If you want to read more about the specifics of this ridiculous campaign at this particular school, read this article. People can be terrible.

I hold the door for girls. I also hold the door for guys. Because I am a polite person (not to be confused with a nice person). It’s not chivalry. Most of the people these days who say that they wish that men were still chivalrous also operate under the delusion that the 1950s was a pleasant, somehow superior decade. I will admit that they just don’t make whites-only drinking fountains like they did in the 1950s.

Sorry, weirdos. The world was always awful.

I really, really hate senseless double-standards. Double-standards are rarely good, but, honestly, we all have them. If I see a man punch a man, I think: “Okay, I have nothing but contempt for you.” If I saw a man punch a woman, my response would be murderous hatred. It’s a bias and it’s not fair—I should feel murderous hatred in either situation.

But this? This does not make sense. They want the female students to “act like ladies” and for the male students to “act like gentlemen.” Which is ridiculous. Next, I suppose, Susie will have to walk a few feet behind Johnny* while he carries her books between classes.

I think that the interviews with the students may be more alarming than the fact that this move was implemented. I live in the South, but I went to an excellent magnet school (and it was a public school—I know that some areas have bad public schools but private schools aren’t the answer and they’re not a good idea, though anything’s better than homeschooling). You would have had to really, really try to find a female student who would agree that this campaign was a good idea. The blatant sexism of it—holding male and female students to different standards—is something that would ruffle almost anyone’s feathers. You would think.

Even more pathetic was a male student who finds girls who use the language that he “cannot help” but use to be unattractive. You guys. It’s one thing for a guy to say: “All girls should shave their bodies, duh,” which is rudely phrased but an okay taste to have. It’s another thing for a guy to say: “All girls should shave their bodies, but no I can’t be bothered to shave my face I don’t have time just deal with it.” Because disgusting double-standards are disgusting double-standards.

And the whole “cannot help” thing is ridiculous. Yeah, if you’re seven, your impulse-control won’t be great. If you’re sixteen, you can’t help having hormone levels that give you overactive emotions and really unnecessary erections. But you can, in fact, stop yourself from saying something, no matter what errors you make in sportsball. Have the self-control that you are demanding from your female classmates.

To be clear, I am not a bit supporter of the use of obscenities. I do think that it is silly to arbitrarily classify certain words as “bad words,” with the obvious exception of hurtful slurs. Any references to excrement are gross because of what they refer to—not because of one’s choice in diction. But I am also not a big supporter of ridiculous sexist nonsense.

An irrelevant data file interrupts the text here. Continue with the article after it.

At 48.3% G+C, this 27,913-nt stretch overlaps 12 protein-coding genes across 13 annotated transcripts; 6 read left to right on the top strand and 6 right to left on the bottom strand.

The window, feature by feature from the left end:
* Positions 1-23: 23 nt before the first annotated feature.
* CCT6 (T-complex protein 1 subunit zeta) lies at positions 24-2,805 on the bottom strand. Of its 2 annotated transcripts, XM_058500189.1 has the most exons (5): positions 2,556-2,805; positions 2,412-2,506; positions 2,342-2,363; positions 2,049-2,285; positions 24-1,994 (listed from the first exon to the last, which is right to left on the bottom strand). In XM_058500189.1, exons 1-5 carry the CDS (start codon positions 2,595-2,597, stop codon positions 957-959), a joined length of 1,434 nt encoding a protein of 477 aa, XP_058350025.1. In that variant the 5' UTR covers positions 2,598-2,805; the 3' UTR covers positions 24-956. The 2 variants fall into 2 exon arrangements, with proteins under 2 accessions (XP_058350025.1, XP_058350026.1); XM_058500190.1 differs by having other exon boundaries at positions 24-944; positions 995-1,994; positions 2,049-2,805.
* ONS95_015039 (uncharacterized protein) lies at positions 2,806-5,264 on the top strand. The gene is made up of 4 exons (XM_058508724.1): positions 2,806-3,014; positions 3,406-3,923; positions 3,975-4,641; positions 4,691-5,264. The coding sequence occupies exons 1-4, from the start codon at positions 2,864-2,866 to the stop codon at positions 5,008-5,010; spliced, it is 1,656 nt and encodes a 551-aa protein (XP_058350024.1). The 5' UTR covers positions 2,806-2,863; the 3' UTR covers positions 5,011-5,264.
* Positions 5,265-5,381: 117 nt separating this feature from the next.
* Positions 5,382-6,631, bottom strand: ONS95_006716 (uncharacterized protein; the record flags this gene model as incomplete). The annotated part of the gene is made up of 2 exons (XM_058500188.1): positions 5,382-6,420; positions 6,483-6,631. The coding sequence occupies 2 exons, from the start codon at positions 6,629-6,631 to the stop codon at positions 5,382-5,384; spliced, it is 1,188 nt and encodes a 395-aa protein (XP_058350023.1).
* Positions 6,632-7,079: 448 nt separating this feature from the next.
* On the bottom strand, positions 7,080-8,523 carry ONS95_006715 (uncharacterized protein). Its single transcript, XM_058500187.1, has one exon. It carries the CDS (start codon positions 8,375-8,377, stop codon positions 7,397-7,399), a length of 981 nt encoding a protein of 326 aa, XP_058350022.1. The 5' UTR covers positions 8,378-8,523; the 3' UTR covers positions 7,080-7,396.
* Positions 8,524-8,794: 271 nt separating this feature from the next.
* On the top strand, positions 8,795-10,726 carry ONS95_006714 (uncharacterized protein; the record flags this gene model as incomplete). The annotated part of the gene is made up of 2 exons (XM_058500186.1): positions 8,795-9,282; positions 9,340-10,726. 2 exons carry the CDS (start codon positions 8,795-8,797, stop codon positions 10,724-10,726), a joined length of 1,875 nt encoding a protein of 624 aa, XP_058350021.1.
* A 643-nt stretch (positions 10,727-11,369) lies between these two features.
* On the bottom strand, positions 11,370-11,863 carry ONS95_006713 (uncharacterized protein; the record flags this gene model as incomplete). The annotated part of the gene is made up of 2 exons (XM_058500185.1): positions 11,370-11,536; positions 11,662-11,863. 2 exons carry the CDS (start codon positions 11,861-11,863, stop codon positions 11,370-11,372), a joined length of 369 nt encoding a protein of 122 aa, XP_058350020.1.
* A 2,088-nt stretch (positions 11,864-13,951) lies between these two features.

Please get a grip, Queen Of Peace High School.


*Also no one is named Susie or Johnny anymore, I hope.

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Feminism in the Classroom–Folly or Fantasy?

Schools in America are open to a tremendous amount of criticism.  Much of it is even deserved.  However, the increasingly tight control of curriculum based on political correctness is an area that is worthy of conversation.

It’s kind of an open secret in education that we sanitize the hell out of things that don’t portray us in the best light.  The Civil War was fought because those fine, noble northerners found the idea of slavery morally reprehensible (forget the economy).  Lewis Carroll had a fabulous imagination that really resonated with children (redact the pedophilia).  Our involvement in Vietnam was a success (I’m not really sure how we’re able to keep that whopper floating–probably by arguing that we’re not all a bunch of communists–but somehow the myth perpetuates).

Therefore, the idea of facing head-on a subject that will without question raise controversy and–oh, my stars!–make kids think is invigorating.

That Feminism falls under that umbrella, though … I’m not sure how I feel about that.

I recently attended a fantastic training on inquiry-based instruction and assessment in an English Language Arts classroom (a fancy way to say “good English teaching”).  The presenter, who teaches at an inner-city school in New York City, shared lots of great strategies, techniques, and resources.

What stood out the most to me, though, was a unit she shared focused around feminism. It was absolutely mind-blowing … everything from evaluating the degree of impact made by Charlotte Bronte and Jane Austen to analyzing the philosophies of Mary Wollstonecraft to ..